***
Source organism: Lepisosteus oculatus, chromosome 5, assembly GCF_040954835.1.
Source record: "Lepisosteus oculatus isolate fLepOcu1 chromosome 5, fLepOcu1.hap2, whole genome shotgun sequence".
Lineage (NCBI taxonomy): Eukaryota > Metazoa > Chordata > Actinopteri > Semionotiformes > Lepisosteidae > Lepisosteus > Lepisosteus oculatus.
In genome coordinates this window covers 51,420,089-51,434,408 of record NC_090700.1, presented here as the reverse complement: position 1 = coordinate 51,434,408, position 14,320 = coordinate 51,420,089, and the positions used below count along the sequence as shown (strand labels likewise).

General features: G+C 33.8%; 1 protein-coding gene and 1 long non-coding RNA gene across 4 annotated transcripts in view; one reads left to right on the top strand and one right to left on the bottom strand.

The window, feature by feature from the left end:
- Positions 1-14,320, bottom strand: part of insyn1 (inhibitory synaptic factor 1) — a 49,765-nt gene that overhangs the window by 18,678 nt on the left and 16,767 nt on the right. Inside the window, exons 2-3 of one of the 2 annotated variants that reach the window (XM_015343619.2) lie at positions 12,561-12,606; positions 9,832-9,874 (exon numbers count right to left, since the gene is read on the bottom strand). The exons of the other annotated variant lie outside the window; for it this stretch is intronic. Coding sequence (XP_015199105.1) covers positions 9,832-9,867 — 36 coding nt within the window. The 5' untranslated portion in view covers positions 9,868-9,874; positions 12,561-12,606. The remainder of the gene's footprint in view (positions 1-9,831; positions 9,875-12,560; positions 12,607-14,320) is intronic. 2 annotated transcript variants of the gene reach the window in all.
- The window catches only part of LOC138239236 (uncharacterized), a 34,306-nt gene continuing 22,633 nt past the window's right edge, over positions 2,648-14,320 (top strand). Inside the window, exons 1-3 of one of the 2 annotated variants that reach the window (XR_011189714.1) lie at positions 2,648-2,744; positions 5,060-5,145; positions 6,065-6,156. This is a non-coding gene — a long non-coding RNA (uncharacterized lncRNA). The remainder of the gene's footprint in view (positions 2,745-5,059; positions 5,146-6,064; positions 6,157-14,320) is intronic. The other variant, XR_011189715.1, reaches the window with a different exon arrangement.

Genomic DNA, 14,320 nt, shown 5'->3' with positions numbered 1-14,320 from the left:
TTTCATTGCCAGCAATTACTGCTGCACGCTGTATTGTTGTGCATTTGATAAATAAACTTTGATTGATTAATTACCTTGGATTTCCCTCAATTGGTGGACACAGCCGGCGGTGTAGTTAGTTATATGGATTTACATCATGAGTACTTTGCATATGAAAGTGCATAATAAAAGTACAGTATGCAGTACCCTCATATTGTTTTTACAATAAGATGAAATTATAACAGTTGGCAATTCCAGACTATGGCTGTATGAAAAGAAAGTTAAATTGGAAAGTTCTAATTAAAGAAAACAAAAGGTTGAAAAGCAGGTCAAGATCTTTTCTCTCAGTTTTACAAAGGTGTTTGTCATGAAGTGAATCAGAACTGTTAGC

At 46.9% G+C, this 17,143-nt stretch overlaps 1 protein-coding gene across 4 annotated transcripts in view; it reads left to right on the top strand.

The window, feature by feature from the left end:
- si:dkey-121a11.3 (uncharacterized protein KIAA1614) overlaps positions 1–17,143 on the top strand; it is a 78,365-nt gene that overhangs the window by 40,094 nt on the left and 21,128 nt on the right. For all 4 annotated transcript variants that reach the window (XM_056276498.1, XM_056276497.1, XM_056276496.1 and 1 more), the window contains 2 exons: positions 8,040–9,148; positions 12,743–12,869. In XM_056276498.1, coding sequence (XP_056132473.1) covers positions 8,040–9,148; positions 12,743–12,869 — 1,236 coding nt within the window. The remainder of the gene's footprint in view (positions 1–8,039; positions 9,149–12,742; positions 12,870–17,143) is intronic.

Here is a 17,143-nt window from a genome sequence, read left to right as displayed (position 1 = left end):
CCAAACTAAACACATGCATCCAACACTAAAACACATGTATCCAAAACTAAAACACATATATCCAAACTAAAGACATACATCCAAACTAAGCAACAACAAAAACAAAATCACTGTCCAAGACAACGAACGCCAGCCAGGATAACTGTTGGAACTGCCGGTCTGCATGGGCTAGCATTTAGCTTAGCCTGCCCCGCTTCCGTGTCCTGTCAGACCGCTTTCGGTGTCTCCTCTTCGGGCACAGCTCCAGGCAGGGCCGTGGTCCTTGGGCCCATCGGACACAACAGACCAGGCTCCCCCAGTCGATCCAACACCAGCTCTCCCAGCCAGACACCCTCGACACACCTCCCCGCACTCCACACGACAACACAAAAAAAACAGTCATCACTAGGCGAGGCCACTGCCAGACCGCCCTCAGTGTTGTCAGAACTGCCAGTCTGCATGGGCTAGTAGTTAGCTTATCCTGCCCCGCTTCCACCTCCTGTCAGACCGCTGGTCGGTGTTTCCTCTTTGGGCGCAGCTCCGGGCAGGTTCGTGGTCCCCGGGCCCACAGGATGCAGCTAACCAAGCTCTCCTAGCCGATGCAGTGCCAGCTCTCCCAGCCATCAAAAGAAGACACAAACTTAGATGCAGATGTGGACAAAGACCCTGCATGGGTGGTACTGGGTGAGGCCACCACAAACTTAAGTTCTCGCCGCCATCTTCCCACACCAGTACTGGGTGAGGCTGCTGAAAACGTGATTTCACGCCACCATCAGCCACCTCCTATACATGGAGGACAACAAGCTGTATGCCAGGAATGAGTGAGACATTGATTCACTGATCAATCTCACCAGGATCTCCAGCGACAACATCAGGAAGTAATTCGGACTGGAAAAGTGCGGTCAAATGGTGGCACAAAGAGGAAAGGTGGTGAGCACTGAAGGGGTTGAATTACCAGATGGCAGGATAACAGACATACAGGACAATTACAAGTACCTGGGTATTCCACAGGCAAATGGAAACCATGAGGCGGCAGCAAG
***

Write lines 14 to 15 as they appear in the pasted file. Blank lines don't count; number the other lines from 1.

Here is a 17,143-nt window from a genome sequence, read left to right as displayed (position 1 = left end):
CCAAACTAAACACATGCATCCAACACTAAAACACATGTATCCAAAACTAAAACACATATATCCAAACTAAAGACATACATCCAAACTAAGCAACAACAAAAACAAAATCACTGTCCAAGACAACGAACGCCAGCCAGGATAACTGTTGGAACTGCCGGTCTGCATGGGCTAGCATTTAGCTTAGCCTGCCCCGCTTCCGTGTCCTGTCAGACCGCTTTCGGTGTCTCCTCTTCGGGCACAGCTCCAGGCAGGGCCGTGGTCCTTGGGCCCATCGGACACAACAGACCAGGCTCCCCCAGTCGATCCAACACCAGCTCTCCCAGCCAGACACCCTCGACACACCTCCCCGCACTCCACACGACAACACAAAAAAAACAGTCATCACTAGGCGAGGCCACTGCCAGACCGCCCTCAGTGTTGTCAGAACTGCCAGTCTGCATGGGCTAGTAGTTAGCTTATCCTGCCCCGCTTCCACCTCCTGTCAGACCGCTGGTCGGTGTTTCCTCTTTGGGCGCAGCTCCGGGCAGGTTCGTGGTCCCCGGGCCCACAGGATGCAGCTAACCAAGCTCTCCTAGCCGATGCAGTGCCAGCTCTCCCAGCCATCAAAAGAAGACACAAACTTAGATGCAGATGTGGACAAAGACCCTGCATGGGTGGTACTGGGTGAGGCCACCACAAACTTAAGTTCTCGCCGCCATCTTCCCACACCAGTACTGGGTGAGGCTGCTGAAAACGTGATTTCACGCCACCATCAGCCACCTCCTATACATGGAGGACAACAAGCTGTATGCCAGGAATGAGTGAGACATTGATTCACTGATCAATCTCACCAGGATCTCCAGCGACAACATCAGGAAGTAATTCGGACTGGAAAAGTGCGGTCAAATGGTGGCACAAAGAGGAAAGGTGGTGAGCACTGAAGGGGTTGAATTACCAGATGGCAGGATAACAGACATACAGGACAATTACAAGTACCTGGGTATTCCACAGGCAAATGGAAACCATGAGGCGGCAGCAAG